It is fantastic to see Roisin Hanlon involved with the Senior girls but I am well aware there are numerous females involved at club level giving their time and getting involved and I think this is the starting point for females to get involved in coaching.

If I think in terms of Louth alone at club level very few females are for want of a better expression ‘head coaches’. Apologies to the guys here but as females we were once teenagers too and I think presently there are numerous females involved in clubs who would have played football to a high level so why not give it a go. We tend to be in the backseat when it comes to being involved and I genuinely don’t see why we don’t have a more prominent role.

At county level the Kindlon sisters Niamh and Fiona are involved with this year’s Monaghan U14 panel so I have no reason to doubt that they may follow through at the different age groups to Senior level.

You were appointed in November, and then have to assemble a panel and get a backroom team in place. Would it be better to be in place earlier in the year?

Correct yes. I was appointed in November but due to the fact I was the U13 Development Manager I had the advantage of being there a little earlier.

Certainly going forward and I think in the long term interest of football in the county, I do feel that appointments should be made earlier in the year. Realistically our game season started at the end of February which is very early on in the year. My thoughts would be that you need to have the panel together for at least 6 months to develop cohesion among the group, to lay out a training plan and in essence get as many challenge matches as possible under their belts.

This year we were trying to select our squad over the Christmas period, playing games in what was bad weather conditions and I don’t see this as being ideal.

Who was your toughest opponent and why?

At club level in the Kevins, I would have to say Fiona Sweeney. A tenacious defender at all times. With the Mairtins, it was Karen Connor as Karen had it all – athleticism and skills.

Against other teams Edel and Aine McKeown from the Joe’s let nothing go by them whilst Elaine Rogan and Joan McCarragher from Cooley also spring to mind for the same reason.

Best player you played with and against?

With the Kevins, I would have to say Nicola Wogan was the best player I played with. She had that distinctive prowess of where to be at the right time which only comes naturally to certain players. With the Mairtins, Karen Connor genuinely had it all. Karen could run all day and at primary school I recall she would have put the boys to shame with her football ability.

I did only play a few years with the Mairtins but Meabh O’Hare was also another player who was coming into her own and deservedly went on to play with Louth. The same could be said for Deirdre King.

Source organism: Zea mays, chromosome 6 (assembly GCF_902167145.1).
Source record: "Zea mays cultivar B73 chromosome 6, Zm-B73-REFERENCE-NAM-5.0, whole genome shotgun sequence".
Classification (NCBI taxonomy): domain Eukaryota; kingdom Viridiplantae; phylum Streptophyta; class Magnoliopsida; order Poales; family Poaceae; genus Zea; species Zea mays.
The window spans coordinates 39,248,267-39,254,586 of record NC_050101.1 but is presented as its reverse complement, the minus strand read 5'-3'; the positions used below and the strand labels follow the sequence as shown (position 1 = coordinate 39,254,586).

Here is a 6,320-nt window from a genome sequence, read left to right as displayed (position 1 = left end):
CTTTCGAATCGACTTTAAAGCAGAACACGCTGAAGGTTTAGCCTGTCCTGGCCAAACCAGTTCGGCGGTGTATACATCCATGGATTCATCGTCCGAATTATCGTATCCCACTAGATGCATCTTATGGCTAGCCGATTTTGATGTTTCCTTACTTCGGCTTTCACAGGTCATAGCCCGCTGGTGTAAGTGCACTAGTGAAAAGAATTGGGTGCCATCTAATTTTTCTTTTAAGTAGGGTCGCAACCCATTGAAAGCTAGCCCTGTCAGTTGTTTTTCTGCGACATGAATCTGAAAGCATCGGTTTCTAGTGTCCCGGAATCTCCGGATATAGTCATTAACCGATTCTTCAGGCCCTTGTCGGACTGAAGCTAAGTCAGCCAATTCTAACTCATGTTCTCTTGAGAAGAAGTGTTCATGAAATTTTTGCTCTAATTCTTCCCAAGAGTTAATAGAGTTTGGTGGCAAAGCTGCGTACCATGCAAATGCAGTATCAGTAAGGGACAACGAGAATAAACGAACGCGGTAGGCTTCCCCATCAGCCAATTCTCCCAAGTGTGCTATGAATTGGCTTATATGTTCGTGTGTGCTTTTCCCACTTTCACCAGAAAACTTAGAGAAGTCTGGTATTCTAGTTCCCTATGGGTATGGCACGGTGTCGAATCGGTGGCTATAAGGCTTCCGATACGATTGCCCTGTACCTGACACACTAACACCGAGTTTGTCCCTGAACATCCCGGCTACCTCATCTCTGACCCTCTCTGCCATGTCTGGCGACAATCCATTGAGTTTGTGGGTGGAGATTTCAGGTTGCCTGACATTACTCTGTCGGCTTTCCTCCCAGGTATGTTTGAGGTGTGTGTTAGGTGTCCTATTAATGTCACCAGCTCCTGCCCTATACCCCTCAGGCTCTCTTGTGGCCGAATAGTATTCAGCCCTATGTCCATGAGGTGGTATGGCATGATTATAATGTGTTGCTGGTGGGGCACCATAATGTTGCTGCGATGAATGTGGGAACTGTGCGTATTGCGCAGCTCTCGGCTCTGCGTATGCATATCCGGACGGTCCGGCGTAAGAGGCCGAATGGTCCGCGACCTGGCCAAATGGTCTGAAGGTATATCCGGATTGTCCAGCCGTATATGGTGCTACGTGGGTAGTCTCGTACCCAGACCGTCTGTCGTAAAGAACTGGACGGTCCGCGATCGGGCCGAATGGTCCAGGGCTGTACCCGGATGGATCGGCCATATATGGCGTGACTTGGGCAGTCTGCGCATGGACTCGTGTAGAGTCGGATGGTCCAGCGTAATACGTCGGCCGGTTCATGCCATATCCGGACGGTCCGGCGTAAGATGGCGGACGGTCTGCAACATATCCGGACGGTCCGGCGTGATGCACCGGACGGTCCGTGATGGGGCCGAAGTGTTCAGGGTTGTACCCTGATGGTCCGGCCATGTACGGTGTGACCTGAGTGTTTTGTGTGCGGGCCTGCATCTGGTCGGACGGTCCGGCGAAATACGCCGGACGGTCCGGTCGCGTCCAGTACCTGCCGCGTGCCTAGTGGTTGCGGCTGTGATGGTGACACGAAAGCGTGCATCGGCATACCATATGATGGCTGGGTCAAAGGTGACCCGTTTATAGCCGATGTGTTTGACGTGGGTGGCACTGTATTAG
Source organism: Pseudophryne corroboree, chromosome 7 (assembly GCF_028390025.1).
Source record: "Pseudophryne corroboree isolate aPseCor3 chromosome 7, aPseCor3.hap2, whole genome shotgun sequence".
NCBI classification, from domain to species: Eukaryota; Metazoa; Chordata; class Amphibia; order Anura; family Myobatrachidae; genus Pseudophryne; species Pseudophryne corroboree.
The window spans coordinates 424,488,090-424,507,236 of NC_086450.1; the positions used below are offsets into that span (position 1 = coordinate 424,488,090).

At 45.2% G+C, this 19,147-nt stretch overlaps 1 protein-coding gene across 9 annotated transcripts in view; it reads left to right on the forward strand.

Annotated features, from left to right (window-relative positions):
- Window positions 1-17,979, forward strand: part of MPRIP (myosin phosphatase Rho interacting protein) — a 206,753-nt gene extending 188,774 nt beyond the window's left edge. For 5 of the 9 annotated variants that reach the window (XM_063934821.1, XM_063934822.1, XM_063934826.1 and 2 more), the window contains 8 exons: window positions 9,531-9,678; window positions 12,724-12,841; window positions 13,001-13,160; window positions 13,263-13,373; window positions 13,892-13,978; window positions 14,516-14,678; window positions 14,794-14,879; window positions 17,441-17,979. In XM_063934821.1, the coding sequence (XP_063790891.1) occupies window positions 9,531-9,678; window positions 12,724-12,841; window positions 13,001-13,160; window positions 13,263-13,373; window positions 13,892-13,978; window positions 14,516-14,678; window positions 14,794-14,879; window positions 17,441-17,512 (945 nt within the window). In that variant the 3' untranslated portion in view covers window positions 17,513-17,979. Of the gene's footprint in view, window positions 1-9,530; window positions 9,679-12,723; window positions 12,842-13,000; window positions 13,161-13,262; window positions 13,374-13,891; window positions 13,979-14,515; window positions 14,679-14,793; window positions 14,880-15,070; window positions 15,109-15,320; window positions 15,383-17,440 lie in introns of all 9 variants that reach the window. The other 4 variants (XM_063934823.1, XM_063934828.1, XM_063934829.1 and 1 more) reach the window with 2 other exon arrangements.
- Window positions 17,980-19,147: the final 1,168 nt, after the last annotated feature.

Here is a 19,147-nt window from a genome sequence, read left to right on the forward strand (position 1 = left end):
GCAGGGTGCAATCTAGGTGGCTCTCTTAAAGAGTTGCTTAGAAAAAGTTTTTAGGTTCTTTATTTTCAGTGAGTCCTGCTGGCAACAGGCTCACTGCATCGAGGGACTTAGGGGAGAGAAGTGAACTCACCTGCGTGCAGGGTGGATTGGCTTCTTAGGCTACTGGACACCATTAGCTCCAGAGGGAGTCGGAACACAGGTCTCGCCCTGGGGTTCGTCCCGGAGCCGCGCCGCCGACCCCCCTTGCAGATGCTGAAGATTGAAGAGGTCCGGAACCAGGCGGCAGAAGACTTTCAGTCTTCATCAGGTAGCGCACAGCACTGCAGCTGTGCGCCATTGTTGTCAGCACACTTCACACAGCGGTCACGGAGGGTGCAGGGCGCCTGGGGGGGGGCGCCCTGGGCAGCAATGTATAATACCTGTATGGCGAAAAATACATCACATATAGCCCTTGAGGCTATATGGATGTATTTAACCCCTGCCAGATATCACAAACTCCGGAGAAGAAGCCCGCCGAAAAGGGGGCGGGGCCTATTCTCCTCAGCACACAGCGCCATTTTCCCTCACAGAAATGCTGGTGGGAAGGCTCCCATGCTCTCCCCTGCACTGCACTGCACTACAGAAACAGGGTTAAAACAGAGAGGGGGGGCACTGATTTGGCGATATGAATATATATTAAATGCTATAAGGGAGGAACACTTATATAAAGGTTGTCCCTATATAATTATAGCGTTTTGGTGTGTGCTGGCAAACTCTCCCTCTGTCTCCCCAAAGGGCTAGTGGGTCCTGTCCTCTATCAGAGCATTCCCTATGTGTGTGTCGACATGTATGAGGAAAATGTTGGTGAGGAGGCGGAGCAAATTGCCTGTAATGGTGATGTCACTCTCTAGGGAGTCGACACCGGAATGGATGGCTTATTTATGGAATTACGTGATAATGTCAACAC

Biggest influence on your career?

It may sound very cliche and I won’t apologise for that, but my Dad would have been a big influence. Ours was (and still is) most definitely a football household as my Dad was heavily involved with the Mairtins mens teams over the years.

Sundays were spent on the football fields, the length and breadth of the county and the post-match analysis probably went on for the week. As young kids, myself and my sisters would have gone out to kick ball after being at matches and aspire to be like those Senior Mairtins players. History is now repeating itself in the fact that there are now three generations involved in the post-match analysis. Grandad is only too happy to give advice to his grandchildren on how to play the game.

You were a dual player for Louth, how demanding was that?

At the time when I was playing genuinely the pressure of playing both would not have been a huge issue. I do see in the present climate how it would be an issue and we would have a few girls on our panel who would play both but thankfully there not too many clashes with schedules etc.

Camogie in Louth unfortunately wouldn’t be as widely played at present as in times past but nonetheless in my own opinion a great game in the sense that playing with a smaller ball improves focus and reflexes for the football end of things and although some may not agree, it is a tad more physical and this would also be a plus factor.

I do see playing other sports like basketball as a big benefit to Ladies football for the speed of footwork and ball handling ability and sure if players like Kieran Donaghy and Michael Dara Macauley can do it, then why don’t the girls. It is trying to get the balance right in terms of time commitments and  at some time it is a case of deciding which sport to focus on.

What could be done to improve Ladies Football in Louth?

One area Dermot I feel where football could be improved could be at the Post Primary school end of things. My sister is coaching in one of the local schools (Drogheda) and the level of interest is huge but it appears that there wouldn’t be too many games between the Louth schools.

With numerous girls schools in Dundalk, Drogheda, Ardee and Dunleer, I do feel this is a missed opportunity for more football for the girls involved and something which possibly could be looked into in the future which no doubt would benefit Louth football. With the ever growing number of clubs starting up, I cannot see why a post primary version of Cumann na Bunscoil couldn’t take place.